Mission accomplished – getting the job done in a Cessna 150

A couple years ago, I had the chance to fly in some amazing VFR conditions, while simultaneously helping my flying club out in the process. We were extraordinarily fortunate with the amazing flying weather we’d been getting during that late September and early October. Knowing that regular Pacific Northwest Autumn weather (read: mucho rain) was forecast for the following week, I went online to book a few hours in my club’s Cessna 150, N704RY, based out of Snohomish County/Paine Field (PAE). Doing what, I did not know. Perhaps I would go up to Concrete (3W5) in the North Cascades, something I’d been hoping to do for a while. Maybe I would just peruse the North Sound, or do some pattern work at PAE. Decisions, decisions…

Cessna 150 N704RY
How much can you do in a Cessna 150? A lot!

Well, imagine my interest when I logged onto the club’s scheduling page and found a rather urgent request to pick up an engine cylinder from Avian Flight Services at Bremerton National (PWT) on the Olympic Peninsula for immediate delivery to our club’s mechanics at Renton Municipal (RNT) in order to be installed in our C182. Hmm, a mission…something I rarely got to do in my then five years as a certificated pilot.

Being a VFR pilot with (currently) little interest in pursuing an instrument rating, chances to perform a mission were a little difficult to come by, as completing said mission can oftentimes be waylaid for the obvious reasons (quickly turning weather, maintenance, aircraft unavailability… the list goes on). However, this day was an exception… aircraft ready, CAVU everywhere, no TFRs, and a reasonably simple mission. I was ready!

Lifting off from Runway 16 Right at PAE into the clear morning sky with light winds, I could not have been more excited. I did need to hold for the requisite three minutes for a departing Falcon Jet, but soon enough, Paine Tower issued my takeoff clearance. At cruise, power set and mixture leaned, I pointed the nose toward the Olympic Mountains and PWT. The air was so smooth, I needed only to tap the rudder for slight heading changes. Keeping an eye out for traffic, I sat back and enjoyed the ride.

Upon arriving at PWT, I walked into Avian. “The cylinder is ready to go,” I was told, “and so are the other two.”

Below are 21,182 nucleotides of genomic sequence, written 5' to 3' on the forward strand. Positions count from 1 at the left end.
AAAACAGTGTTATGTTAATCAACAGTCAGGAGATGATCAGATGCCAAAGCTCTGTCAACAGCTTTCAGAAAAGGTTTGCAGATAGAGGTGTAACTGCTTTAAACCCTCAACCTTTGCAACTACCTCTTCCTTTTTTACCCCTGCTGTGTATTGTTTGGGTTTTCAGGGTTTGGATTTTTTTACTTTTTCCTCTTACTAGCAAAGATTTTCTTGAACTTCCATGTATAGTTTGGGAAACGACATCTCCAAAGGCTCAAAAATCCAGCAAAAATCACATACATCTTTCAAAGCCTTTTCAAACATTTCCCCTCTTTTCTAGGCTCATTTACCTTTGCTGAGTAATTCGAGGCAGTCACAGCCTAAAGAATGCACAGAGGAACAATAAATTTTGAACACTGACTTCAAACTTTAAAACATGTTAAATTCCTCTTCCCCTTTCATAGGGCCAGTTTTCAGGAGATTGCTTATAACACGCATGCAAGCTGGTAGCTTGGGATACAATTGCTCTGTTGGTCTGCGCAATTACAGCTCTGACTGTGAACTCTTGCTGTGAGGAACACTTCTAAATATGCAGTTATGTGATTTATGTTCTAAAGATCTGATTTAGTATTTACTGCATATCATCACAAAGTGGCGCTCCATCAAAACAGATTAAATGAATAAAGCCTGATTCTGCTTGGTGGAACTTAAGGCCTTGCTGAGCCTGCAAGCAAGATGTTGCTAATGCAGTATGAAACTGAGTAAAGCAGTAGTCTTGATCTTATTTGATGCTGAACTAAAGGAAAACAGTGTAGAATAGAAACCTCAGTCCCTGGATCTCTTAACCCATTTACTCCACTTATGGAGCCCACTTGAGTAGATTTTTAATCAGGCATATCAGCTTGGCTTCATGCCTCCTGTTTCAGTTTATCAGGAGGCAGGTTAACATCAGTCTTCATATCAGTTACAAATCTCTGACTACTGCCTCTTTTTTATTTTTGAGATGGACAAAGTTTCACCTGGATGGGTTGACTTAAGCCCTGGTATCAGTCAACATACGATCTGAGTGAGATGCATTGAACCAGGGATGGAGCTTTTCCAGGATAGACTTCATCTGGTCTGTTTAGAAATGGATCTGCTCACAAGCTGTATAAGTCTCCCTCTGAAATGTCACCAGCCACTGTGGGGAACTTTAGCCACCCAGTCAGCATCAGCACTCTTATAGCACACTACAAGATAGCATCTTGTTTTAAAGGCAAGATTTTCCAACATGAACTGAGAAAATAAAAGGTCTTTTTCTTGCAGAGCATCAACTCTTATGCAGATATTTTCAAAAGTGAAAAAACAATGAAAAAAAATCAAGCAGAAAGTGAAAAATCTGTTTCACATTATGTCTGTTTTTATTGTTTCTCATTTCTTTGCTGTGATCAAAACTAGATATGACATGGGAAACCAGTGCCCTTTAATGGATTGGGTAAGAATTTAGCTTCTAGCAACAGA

Wait, what?

A quick call to the club base revealed that we did indeed have two more cylinders on order, but they would check with the operations manager and give me a call back. So here I sat at PWT, with a still-mostly fully-fueled C150, and roughly 130 pounds of cylinders ready to head to Renton. Hmmm.

I took the original cylinder out to the plane to buckle it down and to determine if I could take one or both of the other two. Properly strapped into the passenger seat inside its cardboard box, the original cylinder wasn’t going to be a problem, but I needed to make sure the two additional cylinders would not present an undue hazard. I pulled out the POH and the Weight & Balance chart to determine what I could do.

In the end, I figured out that weight-wise, I could make the flight with the boxes placed as close to the seatbacks as possible. However, without cargo netting to hold them down, I couldn’t be certain that my cargo wouldn’t slide backward on takeoff and put me well aft of CG limits (a thrilling possibility I had no desire to entertain). Our ops manager then called back and said that the other two cylinders were for stock, and if I could bring them, great, but they weren’t urgent. Decision made, I left the stock cylinders at Avian and departed for RNT.

Seattle airport
Over the top of SEA offers a great view from the cockpit of a Cessna.

A quick call to Seattle Tower got me the Class Bravo transition over the south end of Sea-Tac, a favorite journey for me. Crossing SEA forces me to stay on my game, flying and communicating. The SEA controllers have never been anything but courteous and professional in all my dealings with them, and the least I can do is return the favor. The last thing they need is to wonder what the heck the 150 driver is doing.

After landing at RNT, I taxied over to the maintenance shop to deliver the cylinder. The Skylane sat there, open and forlorn, eager to return to the sky. Another club member was there and needed to get over to our home base on the other side of the runway, so I was more than happy to give him a quick ride over.

Mission completed, I departed RNT and returned to the clear, calm skies that beckoned me home. Climbing east of Lake Washington and Bellevue, I viewed the surrounding area, checked for traffic, monitored my gauges and pondered how lucky I was to be able to do what I do. In the span of two hours, I was able to take in the amazing local sights, talk to some excellent air traffic controllers, enjoy the serene and calm air of early autumn, and help my club get another of our planes ready to fly. All in all, not a bad way to end the flying season.

4 Comments

  • Brandon,
    Aviation has also given me many such “extraordinary ordinary” experiences. Even a fine squeaker landing just as the sun sets on a nice summer evening could leave me with a glow that lasts for days. May you have many more such rewarding flights.

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